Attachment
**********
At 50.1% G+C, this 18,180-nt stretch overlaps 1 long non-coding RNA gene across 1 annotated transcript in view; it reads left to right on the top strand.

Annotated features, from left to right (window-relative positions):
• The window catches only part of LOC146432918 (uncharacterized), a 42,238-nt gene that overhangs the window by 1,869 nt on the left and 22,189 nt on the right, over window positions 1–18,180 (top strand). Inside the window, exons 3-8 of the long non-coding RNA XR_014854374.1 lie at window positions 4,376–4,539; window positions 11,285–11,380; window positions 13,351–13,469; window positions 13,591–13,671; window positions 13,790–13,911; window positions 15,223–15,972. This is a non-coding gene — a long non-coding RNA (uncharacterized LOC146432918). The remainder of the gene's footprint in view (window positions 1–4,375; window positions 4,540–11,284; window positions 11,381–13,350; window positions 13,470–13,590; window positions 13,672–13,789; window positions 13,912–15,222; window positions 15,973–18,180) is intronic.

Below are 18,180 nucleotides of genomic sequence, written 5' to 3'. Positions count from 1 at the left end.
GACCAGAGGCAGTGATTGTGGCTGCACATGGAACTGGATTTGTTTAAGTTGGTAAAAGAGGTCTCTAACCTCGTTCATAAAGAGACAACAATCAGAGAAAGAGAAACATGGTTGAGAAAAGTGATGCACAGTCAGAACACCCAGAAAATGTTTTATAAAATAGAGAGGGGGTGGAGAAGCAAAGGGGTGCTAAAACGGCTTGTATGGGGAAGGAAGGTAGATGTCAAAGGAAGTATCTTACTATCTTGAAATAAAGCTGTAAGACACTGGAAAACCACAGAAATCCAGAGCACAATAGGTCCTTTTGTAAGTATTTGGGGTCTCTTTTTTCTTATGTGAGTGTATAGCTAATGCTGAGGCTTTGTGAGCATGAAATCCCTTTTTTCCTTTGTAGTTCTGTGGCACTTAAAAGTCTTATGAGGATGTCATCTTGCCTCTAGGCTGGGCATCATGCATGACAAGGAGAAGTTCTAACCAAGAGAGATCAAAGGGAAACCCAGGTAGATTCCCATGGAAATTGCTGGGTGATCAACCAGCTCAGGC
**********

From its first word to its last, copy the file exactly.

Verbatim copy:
At 50.1% G+C, this 18,180-nt stretch overlaps 1 long non-coding RNA gene across 1 annotated transcript in view; it reads left to right on the top strand.

Annotated features, from left to right (window-relative positions):
• The window catches only part of LOC146432918 (uncharacterized), a 42,238-nt gene that overhangs the window by 1,869 nt on the left and 22,189 nt on the right, over window positions 1–18,180 (top strand). Inside the window, exons 3-8 of the long non-coding RNA XR_014854374.1 lie at window positions 4,376–4,539; window positions 11,285–11,380; window positions 13,351–13,469; window positions 13,591–13,671; window positions 13,790–13,911; window positions 15,223–15,972. This is a non-coding gene — a long non-coding RNA (uncharacterized LOC146432918). The remainder of the gene's footprint in view (window positions 1–4,375; window positions 4,540–11,284; window positions 11,381–13,350; window positions 13,470–13,590; window positions 13,672–13,789; window positions 13,912–15,222; window positions 15,973–18,180) is intronic.

Below are 18,180 nucleotides of genomic sequence, written 5' to 3'. Positions count from 1 at the left end.
GACCAGAGGCAGTGATTGTGGCTGCACATGGAACTGGATTTGTTTAAGTTGGTAAAAGAGGTCTCTAACCTCGTTCATAAAGAGACAACAATCAGAGAAAGAGAAACATGGTTGAGAAAAGTGATGCACAGTCAGAACACCCAGAAAATGTTTTATAAAATAGAGAGGGGGTGGAGAAGCAAAGGGGTGCTAAAACGGCTTGTATGGGGAAGGAAGGTAGATGTCAAAGGAAGTATCTTACTATCTTGAAATAAAGCTGTAAGACACTGGAAAACCACAGAAATCCAGAGCACAATAGGTCCTTTTGTAAGTATTTGGGGTCTCTTTTTTCTTATGTGAGTGTATAGCTAATGCTGAGGCTTTGTGAGCATGAAATCCCTTTTTTCCTTTGTAGTTCTGTGGCACTTAAAAGTCTTATGAGGATGTCATCTTGCCTCTAGGCTGGGCATCATGCATGACAAGGAGAAGTTCTAACCAAGAGAGATCAAAGGGAAACCCAGGTAGATTCCCATGGAAATTGCTGGGTGATCAACCAGCTCAGGC